“The entire corridor is of equal importance to us, both sides of it,” Platt said. “We've got a lot of cleanup to do in that area.”
Andy Shively, deputy director of the city’s water department, says that with this new plan, the city is hoping to correct visible environmental inequities. Part of that includes stream restoration and natural landscaping around the creek to address the grit that collects.
At any part of the creek, Shively says there are about 3-4 feet of grit – “enough to fill Arrowhead Stadium and pile it 150 feet tall.” While the post-flood projects from the ‘80s-’00s did help to improve the creek, he says the city knows more now than it did and is capable of building a more sustainable and resilient creek.
“That is a goal of our parks and recreation department, that whatever is built, it is more easily maintained than what is currently there,” Shively said. “And the community backs that up. They're not very happy that it's not well maintained.”
A new day for Brush Creek?
The preliminary draft for the plan includes multiple pedestrian bridges, a skate park with terrace seating, stream improvements, upgrades to Martin Luther King, Jr. Square Park, a sculpture garden and event spaces, a wetland boardwalk, a green lawn, trails to connect the area to neighborhoods and removal of the dam structure.
Platt thinks the plan signals a new day for Brush Creek. He once again compared its potential to the San Antonio Riverwalk — the second political generation to do so.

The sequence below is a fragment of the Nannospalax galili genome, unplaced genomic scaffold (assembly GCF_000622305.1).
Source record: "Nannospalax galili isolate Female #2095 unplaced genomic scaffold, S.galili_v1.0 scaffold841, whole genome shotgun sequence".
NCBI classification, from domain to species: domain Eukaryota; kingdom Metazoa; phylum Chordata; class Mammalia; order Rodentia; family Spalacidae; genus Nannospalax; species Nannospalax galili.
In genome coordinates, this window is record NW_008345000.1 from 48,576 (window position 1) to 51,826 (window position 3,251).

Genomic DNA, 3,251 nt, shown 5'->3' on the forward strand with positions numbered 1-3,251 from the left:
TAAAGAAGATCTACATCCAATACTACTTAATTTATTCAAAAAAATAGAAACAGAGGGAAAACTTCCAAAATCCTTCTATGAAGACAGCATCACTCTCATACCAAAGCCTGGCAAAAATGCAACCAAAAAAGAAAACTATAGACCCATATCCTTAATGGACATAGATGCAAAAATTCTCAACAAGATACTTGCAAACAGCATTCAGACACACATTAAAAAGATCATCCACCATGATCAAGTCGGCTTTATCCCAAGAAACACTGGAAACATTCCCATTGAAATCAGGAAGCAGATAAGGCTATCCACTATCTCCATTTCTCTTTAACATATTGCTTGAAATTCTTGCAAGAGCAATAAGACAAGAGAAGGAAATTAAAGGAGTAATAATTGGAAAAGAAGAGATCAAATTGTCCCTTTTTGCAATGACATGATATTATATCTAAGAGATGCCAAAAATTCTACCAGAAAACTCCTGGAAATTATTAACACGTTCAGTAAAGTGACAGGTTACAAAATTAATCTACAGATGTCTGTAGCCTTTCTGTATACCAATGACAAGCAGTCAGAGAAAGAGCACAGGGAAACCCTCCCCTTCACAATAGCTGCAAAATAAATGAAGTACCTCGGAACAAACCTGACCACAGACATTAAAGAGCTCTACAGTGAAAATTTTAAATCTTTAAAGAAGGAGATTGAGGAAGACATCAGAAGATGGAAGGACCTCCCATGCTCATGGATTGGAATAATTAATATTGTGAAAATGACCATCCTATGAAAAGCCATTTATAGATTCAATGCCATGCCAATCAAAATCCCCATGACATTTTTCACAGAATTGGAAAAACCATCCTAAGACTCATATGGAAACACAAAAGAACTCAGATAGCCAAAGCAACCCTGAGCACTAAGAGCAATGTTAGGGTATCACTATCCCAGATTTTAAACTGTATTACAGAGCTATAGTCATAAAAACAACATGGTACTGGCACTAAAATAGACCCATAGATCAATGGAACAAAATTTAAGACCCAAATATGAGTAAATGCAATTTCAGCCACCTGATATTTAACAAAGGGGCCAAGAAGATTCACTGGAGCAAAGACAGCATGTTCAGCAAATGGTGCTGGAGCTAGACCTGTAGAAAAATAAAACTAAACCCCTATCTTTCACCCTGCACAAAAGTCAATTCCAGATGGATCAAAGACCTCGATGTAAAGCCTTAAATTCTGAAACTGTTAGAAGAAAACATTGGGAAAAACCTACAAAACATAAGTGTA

After looking at the planned improvements, Blaue is excited to one day see Brush Creek as an asset to the city, instead of a neglected eyesore.
“It's kinda like with anything in life: expect the best, but don't be surprised if you don't quite get what you want,” Blaue said. “I hope everything will go through as they've planned it. But you know, any improvement is better than no improvement.”
Residents have one more opportunity to weigh in on the plan at a fourth listening session on September 12 from 5-7 p.m. at the Brush Creek Community Center. People can also leave comments on the KC Water website.
The city and Army Corps of Engineers will wrap up their work on the plan in late fall of this year. But the plan only lays out possible improvements. Officials will still need to decide which projects get done in what order. Feasibility studies must be conducted for each possible change to the creek. And then there’s the issue of funding.
Comprehensive plans in partnership with the Corps of Engineers, like this one, typically have a 50-50 cost share. The city comes up with half of the money, but the rest is subject to the availability of federal funds and congressional approval.
It takes several years to move through the process, but officials like Hawkins are still optimistic that with the right funding structure and community involvement, this project will actually deliver the amenities the community wants.
“With this project, we're needing all the stars to align. We want to achieve a more sustainable creek area, something that's easier to manage and then also the funding. … I'm pretty positive that we'll get something that ends up being a nice, usable, sustainable, maintainable community amenity.”
Smith likes the prospective changes and is excited about one day taking his grandkids to hang out in the green space along the creek or on a stroll through a public art display alongside it. He just hopes he lives long enough to see the changes come to fruition.
“An area where someone can pull down here, park their car, and just enjoy the area,” Smith said. “ Just someplace to let your hair down and be comfortable and you can sit and hear water trickling … and see people skateboarding and bicycling and things of that nature. That's nice for the city, very nice for the city.”